Despite the economic and medical importance of the pig, knowledge about its genome organization, gene expression regulation, and molecular mechanisms involved in physiological processes is far from that achieved for mouse and rat, the two most used model organisms in biomedical research. MicroRNAs (miRNAs) are a wide class of molecules that exert a recognized role in gene expression modulation, but only 280 miRNAs in pig have been characterized to date.
Genome-wide experiments are routinely used to increase the understanding of the biological processes involved in the development and maintenance of a variety of pathologies. Although the technical feasibility of this type of experiment has improved in recent years, data analysis remains challenging. In this context, gene set analysis has emerged as a fundamental tool for the interpretation of the results. Here, we review strategies used in the gene set approach, and using datasets for the pig cardiocirculatory system as a case study, we demonstrate how the use of a combination of these strategies can enhance the interpretation of results. Gene set analyses are able to distinguish vessels from the heart and arteries from veins in a manner that is consistent with the different cellular composition of smooth muscle cells. By integrating microRNA elements in the regulatory circuits identified, we find that vessel specificity is maintained through specific miRNAs, such as miR-133a and miR-143, which show anti-correlated expression with their mRNA targets.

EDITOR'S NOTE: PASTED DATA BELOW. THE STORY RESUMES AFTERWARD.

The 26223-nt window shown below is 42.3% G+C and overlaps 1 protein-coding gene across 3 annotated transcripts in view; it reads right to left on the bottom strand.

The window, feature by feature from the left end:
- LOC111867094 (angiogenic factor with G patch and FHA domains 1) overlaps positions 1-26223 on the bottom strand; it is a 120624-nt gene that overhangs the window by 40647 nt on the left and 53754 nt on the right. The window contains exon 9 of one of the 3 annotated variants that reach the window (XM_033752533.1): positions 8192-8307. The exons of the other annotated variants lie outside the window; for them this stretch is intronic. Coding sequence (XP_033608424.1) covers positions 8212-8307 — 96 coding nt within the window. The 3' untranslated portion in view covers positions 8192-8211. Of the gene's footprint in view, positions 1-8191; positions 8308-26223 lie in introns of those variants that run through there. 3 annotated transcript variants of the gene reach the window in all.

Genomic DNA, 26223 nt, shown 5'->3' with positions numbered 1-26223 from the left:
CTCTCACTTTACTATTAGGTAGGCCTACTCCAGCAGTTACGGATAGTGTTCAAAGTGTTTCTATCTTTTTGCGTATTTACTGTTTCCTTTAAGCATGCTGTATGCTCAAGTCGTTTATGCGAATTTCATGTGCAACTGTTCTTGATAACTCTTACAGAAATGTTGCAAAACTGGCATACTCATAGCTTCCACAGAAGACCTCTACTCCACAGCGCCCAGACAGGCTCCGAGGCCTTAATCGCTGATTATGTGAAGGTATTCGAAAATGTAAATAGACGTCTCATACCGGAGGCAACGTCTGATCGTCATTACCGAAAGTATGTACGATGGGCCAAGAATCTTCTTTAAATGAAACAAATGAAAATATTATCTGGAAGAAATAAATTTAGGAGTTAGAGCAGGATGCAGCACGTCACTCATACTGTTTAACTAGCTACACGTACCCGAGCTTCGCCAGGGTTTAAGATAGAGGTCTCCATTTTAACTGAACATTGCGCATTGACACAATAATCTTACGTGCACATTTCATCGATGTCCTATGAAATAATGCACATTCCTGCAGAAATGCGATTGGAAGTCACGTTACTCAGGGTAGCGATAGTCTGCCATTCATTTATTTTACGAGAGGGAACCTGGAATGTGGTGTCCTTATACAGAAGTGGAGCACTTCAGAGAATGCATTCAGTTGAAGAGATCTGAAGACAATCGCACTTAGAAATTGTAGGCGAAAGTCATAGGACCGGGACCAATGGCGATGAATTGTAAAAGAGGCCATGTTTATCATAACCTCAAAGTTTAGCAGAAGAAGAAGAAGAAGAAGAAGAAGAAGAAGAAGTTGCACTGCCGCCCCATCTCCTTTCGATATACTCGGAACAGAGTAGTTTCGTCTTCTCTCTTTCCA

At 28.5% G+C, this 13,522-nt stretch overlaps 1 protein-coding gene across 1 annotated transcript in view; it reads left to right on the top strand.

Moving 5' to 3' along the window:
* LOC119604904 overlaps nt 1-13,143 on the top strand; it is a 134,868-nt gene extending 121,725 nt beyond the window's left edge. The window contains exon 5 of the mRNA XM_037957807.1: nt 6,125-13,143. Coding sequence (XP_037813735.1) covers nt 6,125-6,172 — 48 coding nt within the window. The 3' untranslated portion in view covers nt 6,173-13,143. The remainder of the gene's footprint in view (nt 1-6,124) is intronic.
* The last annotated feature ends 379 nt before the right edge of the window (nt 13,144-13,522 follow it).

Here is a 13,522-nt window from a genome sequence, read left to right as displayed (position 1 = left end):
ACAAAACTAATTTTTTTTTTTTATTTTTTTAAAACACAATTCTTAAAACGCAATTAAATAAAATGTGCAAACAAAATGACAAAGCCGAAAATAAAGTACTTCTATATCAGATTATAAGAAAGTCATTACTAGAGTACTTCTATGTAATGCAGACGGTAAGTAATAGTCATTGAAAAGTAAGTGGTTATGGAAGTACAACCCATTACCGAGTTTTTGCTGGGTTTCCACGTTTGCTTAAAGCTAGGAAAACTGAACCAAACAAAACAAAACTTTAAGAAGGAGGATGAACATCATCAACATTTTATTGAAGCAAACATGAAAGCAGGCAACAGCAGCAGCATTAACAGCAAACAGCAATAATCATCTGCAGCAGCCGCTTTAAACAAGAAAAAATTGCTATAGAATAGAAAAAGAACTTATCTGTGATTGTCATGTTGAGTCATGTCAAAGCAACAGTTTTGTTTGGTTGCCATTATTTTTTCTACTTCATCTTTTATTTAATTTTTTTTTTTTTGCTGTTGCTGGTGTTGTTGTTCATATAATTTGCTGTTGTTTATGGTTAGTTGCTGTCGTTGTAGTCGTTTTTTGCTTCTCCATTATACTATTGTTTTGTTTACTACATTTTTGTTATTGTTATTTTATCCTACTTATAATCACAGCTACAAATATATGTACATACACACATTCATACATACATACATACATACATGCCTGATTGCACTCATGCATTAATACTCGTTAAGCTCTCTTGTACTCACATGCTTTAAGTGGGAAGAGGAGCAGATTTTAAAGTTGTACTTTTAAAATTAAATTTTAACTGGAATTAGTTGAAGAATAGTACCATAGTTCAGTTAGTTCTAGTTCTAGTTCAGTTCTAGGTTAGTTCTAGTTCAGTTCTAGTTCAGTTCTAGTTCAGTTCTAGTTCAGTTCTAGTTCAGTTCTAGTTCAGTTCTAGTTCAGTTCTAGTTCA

Splicing is the removal of intron sequences from pre-mRNA by the spliceosome. Researchers working in multiple model organisms - notably yeast, insects and mammalian cells - have shown that pre-mRNA can be spliced during the process of transcription (i.e. co-transcriptionally), as well as after transcription termination (i.e. post-transcriptionally). Co-transcriptional splicing does not assume that transcription and splicing machineries are mechanistically coupled, yet it raises this possibility. Early studies were based on a limited number of genes, which were often chosen because of their experimental accessibility. Since 2010, eight studies have used global datasets as counting tools, in order to quantify co-transcriptional intron removal. The consensus view, based on four organisms, is that the majority of splicing events take place co-transcriptionally in most cells and tissues. Here, we discuss the nature of the various global datasets and how bioinformatic analyses were conducted. Considering the broad differences in experimental approach and analysis, the level of agreement on the prevalence of co-transcriptional splicing is remarkable.
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